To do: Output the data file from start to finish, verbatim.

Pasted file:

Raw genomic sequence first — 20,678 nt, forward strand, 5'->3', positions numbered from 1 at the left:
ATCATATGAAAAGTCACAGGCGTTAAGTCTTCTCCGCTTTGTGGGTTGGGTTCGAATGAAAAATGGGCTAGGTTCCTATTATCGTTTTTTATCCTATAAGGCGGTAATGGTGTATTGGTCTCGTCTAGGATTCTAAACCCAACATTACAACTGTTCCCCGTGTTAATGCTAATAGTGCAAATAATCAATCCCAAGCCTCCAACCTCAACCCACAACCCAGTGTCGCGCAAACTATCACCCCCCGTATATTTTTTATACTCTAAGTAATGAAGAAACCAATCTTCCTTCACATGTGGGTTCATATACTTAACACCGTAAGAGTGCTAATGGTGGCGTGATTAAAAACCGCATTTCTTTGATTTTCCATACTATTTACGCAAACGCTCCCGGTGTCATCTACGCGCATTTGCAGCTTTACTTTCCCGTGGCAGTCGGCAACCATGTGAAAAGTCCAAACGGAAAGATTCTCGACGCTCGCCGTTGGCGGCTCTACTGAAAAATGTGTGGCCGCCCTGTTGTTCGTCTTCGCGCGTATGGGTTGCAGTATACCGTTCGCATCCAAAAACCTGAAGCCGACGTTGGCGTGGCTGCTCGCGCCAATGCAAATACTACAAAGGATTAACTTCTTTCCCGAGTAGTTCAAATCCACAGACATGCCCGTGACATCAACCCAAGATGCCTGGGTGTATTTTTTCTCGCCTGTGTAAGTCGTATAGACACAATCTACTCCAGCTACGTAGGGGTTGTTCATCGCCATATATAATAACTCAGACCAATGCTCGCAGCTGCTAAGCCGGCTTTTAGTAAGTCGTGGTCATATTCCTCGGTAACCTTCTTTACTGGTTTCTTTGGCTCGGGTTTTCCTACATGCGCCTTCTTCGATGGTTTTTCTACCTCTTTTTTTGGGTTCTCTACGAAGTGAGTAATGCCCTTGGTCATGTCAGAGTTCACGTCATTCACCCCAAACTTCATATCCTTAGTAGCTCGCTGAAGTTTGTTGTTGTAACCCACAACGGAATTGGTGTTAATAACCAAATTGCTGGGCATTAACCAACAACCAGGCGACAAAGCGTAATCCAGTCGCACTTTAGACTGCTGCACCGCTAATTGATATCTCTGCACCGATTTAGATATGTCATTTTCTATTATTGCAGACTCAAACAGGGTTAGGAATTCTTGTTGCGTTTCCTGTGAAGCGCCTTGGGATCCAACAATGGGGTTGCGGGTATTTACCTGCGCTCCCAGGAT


Raw genomic sequence first — 20,678 nt, forward strand, 5'->3', positions numbered from 1 at the left:
ATCATATGAAAAGTCACAGGCGTTAAGTCTTCTCCGCTTTGTGGGTTGGGTTCGAATGAAAAATGGGCTAGGTTCCTATTATCGTTTTTTATCCTATAAGGCGGTAATGGTGTATTGGTCTCGTCTAGGATTCTAAACCCAACATTACAACTGTTCCCCGTGTTAATGCTAATAGTGCAAATAATCAATCCCAAGCCTCCAACCTCAACCCACAACCCAGTGTCGCGCAAACTATCACCCCCCGTATATTTTTTATACTCTAAGTAATGAAGAAACCAATCTTCCTTCACATGTGGGTTCATATACTTAACACCGTAAGAGTGCTAATGGTGGCGTGATTAAAAACCGCATTTCTTTGATTTTCCATACTATTTACGCAAACGCTCCCGGTGTCATCTACGCGCATTTGCAGCTTTACTTTCCCGTGGCAGTCGGCAACCATGTGAAAAGTCCAAACGGAAAGATTCTCGACGCTCGCCGTTGGCGGCTCTACTGAAAAATGTGTGGCCGCCCTGTTGTTCGTCTTCGCGCGTATGGGTTGCAGTATACCGTTCGCATCCAAAAACCTGAAGCCGACGTTGGCGTGGCTGCTCGCGCCAATGCAAATACTACAAAGGATTAACTTCTTTCCCGAGTAGTTCAAATCCACAGACATGCCCGTGACATCAACCCAAGATGCCTGGGTGTATTTTTTCTCGCCTGTGTAAGTCGTATAGACACAATCTACTCCAGCTACGTAGGGGTTGTTCATCGCCATATATAATAACTCAGACCAATGCTCGCAGCTGCTAAGCCGGCTTTTAGTAAGTCGTGGTCATATTCCTCGGTAACCTTCTTTACTGGTTTCTTTGGCTCGGGTTTTCCTACATGCGCCTTCTTCGATGGTTTTTCTACCTCTTTTTTTGGGTTCTCTACGAAGTGAGTAATGCCCTTGGTCATGTCAGAGTTCACGTCATTCACCCCAAACTTCATATCCTTAGTAGCTCGCTGAAGTTTGTTGTTGTAACCCACAACGGAATTGGTGTTAATAACCAAATTGCTGGGCATTAACCAACAACCAGGCGACAAAGCGTAATCCAGTCGCACTTTAGACTGCTGCACCGCTAATTGATATCTCTGCACCGATTTAGATATGTCATTTTCTATTATTGCAGACTCAAACAGGGTTAGGAATTCTTGTTGCGTTTCCTGTGAAGCGCCTTGGGATCCAACAATGGGGTTGCGGGTATTTACCTGCGCTCCCAGGAT